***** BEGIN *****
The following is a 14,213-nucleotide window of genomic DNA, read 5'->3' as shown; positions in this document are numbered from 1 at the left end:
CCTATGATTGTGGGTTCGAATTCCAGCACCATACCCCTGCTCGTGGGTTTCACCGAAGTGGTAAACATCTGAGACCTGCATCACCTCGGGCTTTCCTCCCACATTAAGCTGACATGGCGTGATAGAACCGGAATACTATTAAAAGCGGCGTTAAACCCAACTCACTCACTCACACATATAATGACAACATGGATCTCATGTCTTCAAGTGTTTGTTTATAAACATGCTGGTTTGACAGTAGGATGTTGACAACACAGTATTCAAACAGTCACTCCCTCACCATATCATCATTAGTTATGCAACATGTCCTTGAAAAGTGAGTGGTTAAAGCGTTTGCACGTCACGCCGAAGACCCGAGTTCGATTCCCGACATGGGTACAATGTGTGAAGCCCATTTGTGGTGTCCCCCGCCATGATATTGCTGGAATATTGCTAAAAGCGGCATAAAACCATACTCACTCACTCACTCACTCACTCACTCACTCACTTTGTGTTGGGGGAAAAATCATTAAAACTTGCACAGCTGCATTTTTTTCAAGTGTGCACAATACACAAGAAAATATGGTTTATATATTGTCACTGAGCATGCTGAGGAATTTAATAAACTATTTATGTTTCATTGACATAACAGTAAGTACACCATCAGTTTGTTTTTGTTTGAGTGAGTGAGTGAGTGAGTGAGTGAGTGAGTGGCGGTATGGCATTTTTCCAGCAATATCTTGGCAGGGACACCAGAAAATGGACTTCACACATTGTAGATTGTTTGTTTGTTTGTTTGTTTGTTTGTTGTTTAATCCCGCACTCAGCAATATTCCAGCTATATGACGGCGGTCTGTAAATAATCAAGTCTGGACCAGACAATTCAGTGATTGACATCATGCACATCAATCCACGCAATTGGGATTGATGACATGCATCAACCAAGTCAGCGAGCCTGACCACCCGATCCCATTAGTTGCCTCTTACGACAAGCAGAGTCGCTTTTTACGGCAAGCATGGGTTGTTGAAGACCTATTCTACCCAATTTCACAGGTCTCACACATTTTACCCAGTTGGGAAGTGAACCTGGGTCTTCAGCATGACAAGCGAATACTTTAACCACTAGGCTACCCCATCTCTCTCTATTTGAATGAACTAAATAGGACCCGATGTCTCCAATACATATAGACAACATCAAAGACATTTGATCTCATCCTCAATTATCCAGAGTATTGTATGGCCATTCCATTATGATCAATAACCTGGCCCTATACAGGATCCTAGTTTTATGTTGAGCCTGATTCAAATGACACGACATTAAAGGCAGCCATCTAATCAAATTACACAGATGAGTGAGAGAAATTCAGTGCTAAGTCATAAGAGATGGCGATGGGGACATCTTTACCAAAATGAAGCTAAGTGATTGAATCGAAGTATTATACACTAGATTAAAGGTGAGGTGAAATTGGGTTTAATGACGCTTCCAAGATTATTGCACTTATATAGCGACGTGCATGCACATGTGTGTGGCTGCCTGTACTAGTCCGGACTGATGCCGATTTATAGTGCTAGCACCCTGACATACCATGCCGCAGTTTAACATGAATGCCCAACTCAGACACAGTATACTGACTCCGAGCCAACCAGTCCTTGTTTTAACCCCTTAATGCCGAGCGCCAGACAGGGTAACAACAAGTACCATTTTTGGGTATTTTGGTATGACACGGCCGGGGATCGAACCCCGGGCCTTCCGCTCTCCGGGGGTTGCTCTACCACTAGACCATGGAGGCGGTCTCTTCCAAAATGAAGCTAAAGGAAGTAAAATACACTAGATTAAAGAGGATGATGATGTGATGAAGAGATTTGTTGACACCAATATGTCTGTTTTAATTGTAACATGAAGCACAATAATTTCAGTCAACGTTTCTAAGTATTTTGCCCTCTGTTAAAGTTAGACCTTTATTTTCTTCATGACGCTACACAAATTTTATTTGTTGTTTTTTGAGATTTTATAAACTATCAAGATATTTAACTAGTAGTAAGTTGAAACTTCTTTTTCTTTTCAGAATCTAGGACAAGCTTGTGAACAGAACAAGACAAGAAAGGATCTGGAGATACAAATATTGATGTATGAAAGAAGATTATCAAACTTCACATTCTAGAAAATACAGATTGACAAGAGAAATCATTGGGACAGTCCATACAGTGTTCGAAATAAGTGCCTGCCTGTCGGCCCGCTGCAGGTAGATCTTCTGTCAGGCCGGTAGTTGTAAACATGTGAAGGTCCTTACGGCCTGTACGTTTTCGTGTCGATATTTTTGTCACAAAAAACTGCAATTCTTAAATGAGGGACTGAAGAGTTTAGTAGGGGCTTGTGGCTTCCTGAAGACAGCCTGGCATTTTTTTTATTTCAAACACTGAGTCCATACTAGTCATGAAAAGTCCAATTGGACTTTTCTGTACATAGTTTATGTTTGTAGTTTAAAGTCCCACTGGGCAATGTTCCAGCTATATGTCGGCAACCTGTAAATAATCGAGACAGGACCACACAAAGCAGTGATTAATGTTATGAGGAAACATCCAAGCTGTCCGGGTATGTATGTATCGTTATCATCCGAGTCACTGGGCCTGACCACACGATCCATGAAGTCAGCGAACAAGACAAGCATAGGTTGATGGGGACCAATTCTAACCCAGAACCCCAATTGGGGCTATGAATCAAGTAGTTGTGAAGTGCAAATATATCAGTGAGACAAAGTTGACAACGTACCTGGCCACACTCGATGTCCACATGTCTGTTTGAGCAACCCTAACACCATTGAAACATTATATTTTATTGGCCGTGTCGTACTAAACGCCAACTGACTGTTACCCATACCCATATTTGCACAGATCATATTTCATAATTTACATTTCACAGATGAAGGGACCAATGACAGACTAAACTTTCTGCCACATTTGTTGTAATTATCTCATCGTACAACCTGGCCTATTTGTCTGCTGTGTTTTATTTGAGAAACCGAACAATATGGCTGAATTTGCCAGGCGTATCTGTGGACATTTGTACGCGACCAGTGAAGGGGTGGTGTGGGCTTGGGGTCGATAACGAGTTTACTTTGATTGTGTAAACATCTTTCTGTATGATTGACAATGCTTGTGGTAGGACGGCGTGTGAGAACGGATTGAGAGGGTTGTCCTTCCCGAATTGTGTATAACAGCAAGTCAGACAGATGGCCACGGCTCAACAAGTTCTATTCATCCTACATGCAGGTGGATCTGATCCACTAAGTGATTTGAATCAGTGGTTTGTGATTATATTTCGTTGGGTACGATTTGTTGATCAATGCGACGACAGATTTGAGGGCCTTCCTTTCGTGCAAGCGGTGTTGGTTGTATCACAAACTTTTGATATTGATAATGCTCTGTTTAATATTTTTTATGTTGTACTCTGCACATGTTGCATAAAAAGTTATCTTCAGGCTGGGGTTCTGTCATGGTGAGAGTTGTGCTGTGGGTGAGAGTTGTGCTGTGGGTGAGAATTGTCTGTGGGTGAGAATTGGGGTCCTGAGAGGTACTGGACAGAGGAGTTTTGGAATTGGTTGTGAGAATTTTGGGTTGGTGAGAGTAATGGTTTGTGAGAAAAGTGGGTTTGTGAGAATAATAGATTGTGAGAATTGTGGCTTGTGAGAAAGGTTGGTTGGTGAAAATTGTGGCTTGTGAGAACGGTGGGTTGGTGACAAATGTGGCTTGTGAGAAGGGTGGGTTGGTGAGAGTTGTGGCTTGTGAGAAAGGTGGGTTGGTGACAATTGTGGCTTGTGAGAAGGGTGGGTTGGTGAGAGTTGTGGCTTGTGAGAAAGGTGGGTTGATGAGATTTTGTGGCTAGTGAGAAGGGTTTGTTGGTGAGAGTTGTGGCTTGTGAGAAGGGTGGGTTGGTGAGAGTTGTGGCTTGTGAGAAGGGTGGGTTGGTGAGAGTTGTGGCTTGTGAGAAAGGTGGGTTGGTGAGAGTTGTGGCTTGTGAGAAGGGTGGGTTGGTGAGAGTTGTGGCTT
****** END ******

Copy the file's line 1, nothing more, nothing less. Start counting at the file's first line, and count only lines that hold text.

The following is a 14,213-nucleotide window of genomic DNA, read 5'->3' as shown; positions in this document are numbered from 1 at the left end: